Troy’s sewer funds going down drain; state seeks meeting
Posted: Tuesday, September 21, 2010 9:03 pm
By: Donna Ryder, Associate Editor
By DONNA RYDER
Troy’s sewer department has lost money during the past three years.
Troy Mayor Jimmie Hart gave the sobering news to the board of aldermen Monday night, informing them the town has received a letter from the state wanting a meeting in November.
Hart said the town’s sewer department lost $628 three years ago, $23,549 the following year and $16,166 last year.
“When that happens, we have to do something about it or the state will,” he said.
The base rate for the first 2,000 gallons of water is currently $9.85. The mayor said he thinks a 15 percent increase, or $1.47 more per month, will take care of the problem, but he’d rather have Municipal Technical Advisory Service perform a rate study.
Hart told the board he does not want to wait until November to meet with the Finance Committee, that he wants to contact the state now and let them know what the town’s plan is to correct the problem.
No action was taken Monday night.
In other business, the board:
• Decided to offer a partnership PPO insurance to the town’s employees. The new program calls for the insured employees to work to improved their health. Alderman Ralph Wheatley said it is mainly preventative measures, like having certain tests done and taking medication regularly, if required. The advantage to the partnership PPO is reduced insurance rates for the town and reduced out of pocket expenses for the employee. Every employee can participate the first year, but must qualify to continue on the lower-rate plan in subsequent years.
“It may be an inconvenience to do some things to stay on, but it will be cheaper for them,” Wheatley said, adding the requirements are things the employees should be doing anyway.
The board then agreed should the employee opt for the more expensive plan, he should pay the difference, which is about $25 a month for the premiums.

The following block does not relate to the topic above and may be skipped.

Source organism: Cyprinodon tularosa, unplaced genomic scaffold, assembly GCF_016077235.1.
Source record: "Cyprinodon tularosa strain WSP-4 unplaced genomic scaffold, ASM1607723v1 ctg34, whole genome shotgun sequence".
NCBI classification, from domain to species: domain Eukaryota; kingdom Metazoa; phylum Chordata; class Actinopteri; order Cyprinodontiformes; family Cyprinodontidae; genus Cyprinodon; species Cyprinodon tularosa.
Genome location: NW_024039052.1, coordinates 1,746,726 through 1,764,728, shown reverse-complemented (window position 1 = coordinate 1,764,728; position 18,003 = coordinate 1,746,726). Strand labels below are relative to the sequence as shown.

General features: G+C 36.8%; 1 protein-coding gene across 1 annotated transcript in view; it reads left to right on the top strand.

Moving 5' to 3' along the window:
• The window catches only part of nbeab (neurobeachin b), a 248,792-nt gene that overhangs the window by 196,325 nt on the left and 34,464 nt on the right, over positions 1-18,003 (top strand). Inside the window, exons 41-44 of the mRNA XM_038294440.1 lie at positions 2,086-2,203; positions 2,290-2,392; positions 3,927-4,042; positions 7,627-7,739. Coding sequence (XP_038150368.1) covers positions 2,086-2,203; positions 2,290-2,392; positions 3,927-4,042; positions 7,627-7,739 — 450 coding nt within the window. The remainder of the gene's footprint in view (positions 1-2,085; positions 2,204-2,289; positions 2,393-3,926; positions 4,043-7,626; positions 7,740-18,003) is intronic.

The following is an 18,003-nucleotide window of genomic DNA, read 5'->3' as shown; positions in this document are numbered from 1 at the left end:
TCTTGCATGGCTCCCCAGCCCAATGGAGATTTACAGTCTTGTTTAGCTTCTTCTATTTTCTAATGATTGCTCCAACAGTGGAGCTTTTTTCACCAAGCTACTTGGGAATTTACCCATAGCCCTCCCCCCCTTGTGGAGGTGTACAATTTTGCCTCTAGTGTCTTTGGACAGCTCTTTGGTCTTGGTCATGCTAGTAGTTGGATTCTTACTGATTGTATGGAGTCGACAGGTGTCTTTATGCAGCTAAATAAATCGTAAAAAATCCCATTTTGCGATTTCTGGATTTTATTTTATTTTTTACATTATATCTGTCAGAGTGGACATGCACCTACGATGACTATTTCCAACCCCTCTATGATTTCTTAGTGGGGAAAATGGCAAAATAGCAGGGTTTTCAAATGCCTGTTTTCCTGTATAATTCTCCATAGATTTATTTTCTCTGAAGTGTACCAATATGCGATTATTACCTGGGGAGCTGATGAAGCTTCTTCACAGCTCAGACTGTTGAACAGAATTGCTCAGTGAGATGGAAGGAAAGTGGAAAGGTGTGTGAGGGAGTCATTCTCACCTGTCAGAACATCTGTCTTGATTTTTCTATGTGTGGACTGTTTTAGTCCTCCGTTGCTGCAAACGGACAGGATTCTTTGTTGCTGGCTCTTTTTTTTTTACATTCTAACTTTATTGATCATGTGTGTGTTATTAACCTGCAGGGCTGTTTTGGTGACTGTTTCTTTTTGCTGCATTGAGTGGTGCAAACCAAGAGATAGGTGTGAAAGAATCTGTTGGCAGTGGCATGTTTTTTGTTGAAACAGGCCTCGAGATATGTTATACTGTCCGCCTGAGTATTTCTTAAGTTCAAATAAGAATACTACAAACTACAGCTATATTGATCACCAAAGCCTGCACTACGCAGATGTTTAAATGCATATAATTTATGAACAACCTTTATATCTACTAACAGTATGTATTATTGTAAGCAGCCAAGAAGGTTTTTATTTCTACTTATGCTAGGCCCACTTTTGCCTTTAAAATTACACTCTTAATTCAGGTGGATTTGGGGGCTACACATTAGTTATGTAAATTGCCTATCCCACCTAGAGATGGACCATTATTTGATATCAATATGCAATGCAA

• Received thank-you notes from members of the Obion County Central High School Marching Band, from Troy Chapter No. 432 Order of the Eastern Star and from Joyce Turner.
• Renewed a CD in the recreation fund.
• Accepted a survey done on property behind the E.W. James store. The board voted during the Sept. 7 meeting to get the survey done.
• Decided to opt out of a program accepting building code standards and having the state perform inspections. The plan was explained to the board during the Sept. 7 meeting.
• Agreed to pay the bills after discussing which departments are paying for relocation of utility lines related to I-69. The town is being reimbursed.
• Learned the town should save some money for garbage pick up after putting the service out for bid. Barker Brothers had the lowest bid. Hart said the town won’t save a lot on residential, but rates for small businesses and dumpsters will go down.
Hart said he will present the matter to the board once he gets it all together.
Alderman Gene Gurien asked if the town could save money if residents in subdivisions were required to place their garbage cans on a designated side of the street for pick up. He said the truck would only have to make one pass through the subdivision, instead of two. He said, in addition, it would help keep the streets in better shape.
• Learned city clerk Cheryl Cranford is taking classes in Nashville. She has to complete 18 hours each year.
Other items discussed during the Sept. 7 meeting included taking electrical bids for the maintenance building and soliciting bids for a maintenance contract on the town’s air-conditioning systems.
Published in The Messenger 9.21.10